Over 100 incoming University of York students have been burdened with a 72-mile round trip between the university and their accommodation. Less than a month before beginning their courses, they were informed that “there are no available rooms across the city of York, either on or off campus”, and were instead given rooms in Hull.
There have been similar problems in Bristol and elsewhere. This promises huge disruption at a crucial point of the university experience.
Decreased public spending and the increasing encroachment of market forces into higher education have driven imbalances in admissions across universities. As tuition fees form a progressively greater majority of their income, universities compete to attract as many students as possible.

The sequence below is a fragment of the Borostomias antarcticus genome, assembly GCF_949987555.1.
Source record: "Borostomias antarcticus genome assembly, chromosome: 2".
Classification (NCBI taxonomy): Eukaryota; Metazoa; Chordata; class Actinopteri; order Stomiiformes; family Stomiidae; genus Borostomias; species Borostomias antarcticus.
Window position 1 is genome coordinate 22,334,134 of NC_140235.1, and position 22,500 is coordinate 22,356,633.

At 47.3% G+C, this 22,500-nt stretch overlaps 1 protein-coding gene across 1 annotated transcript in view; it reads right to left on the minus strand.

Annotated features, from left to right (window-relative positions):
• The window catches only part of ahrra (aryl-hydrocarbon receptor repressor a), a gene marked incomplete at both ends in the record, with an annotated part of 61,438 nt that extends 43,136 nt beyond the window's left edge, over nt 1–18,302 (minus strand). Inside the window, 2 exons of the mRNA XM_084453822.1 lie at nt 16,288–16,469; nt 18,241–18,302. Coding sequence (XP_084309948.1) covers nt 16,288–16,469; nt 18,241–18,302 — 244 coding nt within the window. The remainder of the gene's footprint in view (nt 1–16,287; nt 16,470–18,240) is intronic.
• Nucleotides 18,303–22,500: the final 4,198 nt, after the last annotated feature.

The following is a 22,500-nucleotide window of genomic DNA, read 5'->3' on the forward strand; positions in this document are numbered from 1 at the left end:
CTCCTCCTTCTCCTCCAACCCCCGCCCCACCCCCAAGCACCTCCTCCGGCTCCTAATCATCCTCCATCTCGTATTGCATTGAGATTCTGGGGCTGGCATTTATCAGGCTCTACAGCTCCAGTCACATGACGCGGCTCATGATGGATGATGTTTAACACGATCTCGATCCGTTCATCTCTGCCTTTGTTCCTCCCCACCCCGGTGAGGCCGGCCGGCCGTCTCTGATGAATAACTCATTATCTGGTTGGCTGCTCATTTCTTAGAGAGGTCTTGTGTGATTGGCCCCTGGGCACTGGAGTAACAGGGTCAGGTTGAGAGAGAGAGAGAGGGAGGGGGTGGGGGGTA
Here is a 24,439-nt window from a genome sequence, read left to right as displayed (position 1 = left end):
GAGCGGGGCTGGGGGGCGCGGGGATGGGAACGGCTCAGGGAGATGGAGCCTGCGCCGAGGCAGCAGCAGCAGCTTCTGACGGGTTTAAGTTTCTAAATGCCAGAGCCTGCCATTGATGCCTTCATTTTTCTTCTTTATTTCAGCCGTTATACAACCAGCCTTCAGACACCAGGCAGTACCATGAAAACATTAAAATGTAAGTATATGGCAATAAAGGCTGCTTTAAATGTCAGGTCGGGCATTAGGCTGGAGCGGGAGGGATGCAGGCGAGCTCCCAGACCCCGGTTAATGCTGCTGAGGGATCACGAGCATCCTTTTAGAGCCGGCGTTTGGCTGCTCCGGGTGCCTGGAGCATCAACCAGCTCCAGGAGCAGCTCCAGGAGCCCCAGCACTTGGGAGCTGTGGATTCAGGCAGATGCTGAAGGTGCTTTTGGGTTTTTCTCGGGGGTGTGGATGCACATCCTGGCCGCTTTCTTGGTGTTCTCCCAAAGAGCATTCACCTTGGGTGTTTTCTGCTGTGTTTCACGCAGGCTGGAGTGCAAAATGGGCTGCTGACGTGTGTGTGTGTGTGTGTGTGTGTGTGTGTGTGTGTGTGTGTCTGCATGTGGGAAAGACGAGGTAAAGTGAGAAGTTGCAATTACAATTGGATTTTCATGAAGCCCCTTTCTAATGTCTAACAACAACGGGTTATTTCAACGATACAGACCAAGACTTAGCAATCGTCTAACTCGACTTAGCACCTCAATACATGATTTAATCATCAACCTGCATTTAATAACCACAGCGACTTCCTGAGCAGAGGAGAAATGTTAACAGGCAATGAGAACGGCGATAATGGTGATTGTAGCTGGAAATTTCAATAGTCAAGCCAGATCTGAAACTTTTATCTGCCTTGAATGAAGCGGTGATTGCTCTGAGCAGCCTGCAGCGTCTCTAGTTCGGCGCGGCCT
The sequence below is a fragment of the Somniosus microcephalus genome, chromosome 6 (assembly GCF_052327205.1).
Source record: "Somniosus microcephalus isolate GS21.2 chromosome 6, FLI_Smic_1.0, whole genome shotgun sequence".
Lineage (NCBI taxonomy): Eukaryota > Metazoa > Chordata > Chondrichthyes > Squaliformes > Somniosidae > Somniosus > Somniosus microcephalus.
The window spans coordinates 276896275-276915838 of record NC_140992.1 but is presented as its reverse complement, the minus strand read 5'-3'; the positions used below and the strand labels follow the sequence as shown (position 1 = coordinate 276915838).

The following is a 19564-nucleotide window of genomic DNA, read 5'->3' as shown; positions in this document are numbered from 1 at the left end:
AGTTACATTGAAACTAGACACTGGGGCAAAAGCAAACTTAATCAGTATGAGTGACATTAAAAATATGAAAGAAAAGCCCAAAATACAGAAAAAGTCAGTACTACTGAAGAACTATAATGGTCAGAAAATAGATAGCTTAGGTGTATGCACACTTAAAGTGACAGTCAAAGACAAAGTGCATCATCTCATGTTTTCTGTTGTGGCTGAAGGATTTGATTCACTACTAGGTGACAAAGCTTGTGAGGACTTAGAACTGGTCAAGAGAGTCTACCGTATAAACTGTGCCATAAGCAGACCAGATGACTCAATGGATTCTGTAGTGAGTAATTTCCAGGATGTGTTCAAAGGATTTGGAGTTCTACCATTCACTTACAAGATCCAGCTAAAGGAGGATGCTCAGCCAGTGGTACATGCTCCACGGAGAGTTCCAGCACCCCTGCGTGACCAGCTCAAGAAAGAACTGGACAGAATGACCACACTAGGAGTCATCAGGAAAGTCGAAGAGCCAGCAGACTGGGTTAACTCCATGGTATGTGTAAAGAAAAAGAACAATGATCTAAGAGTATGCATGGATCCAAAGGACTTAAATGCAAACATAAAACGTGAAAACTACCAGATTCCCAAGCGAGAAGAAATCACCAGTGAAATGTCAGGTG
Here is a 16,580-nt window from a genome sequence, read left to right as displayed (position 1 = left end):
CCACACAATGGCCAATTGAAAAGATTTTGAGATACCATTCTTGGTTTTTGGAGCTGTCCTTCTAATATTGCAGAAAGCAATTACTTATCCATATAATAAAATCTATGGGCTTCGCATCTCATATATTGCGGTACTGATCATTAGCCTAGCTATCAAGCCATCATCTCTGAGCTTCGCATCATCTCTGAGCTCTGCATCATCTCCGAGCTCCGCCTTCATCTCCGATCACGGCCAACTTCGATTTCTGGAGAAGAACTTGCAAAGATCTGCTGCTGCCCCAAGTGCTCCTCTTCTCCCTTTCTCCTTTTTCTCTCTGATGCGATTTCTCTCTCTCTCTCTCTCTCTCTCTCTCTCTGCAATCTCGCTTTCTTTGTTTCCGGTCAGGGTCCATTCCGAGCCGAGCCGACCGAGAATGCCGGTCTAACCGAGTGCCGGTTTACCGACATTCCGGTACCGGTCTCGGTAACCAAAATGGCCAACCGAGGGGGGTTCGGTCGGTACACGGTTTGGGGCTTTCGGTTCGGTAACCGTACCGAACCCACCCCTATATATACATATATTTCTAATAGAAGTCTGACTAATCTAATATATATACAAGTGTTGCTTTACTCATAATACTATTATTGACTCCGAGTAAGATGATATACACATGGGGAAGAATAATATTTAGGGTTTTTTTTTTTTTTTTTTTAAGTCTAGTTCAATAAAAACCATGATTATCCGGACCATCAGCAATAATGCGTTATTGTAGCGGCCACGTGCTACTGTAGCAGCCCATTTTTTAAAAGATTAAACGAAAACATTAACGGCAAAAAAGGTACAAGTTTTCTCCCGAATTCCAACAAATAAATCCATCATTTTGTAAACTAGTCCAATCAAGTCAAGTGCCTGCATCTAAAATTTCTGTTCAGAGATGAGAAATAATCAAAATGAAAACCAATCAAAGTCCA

This leads to wealthier and more prestigious institutions becoming oversubscribed, while many others struggle to meet admission quotas. Covid has further deepened the tension between the financial interests of a university and the wellbeing of its students and staff.
Oversubscription also adds to the already increasing workloads of university staff, without a corresponding rise in pay. The same market forces driving oversubscription push attacks on pay and pensions and widespread casualisation. These, along with pay inequality, form the foundation of the ‘four fights’ dispute by the University and College Union.
We must oppose marketisation, and fight for an education sector which is adequately funded and democratically run according to the interests of staff and students.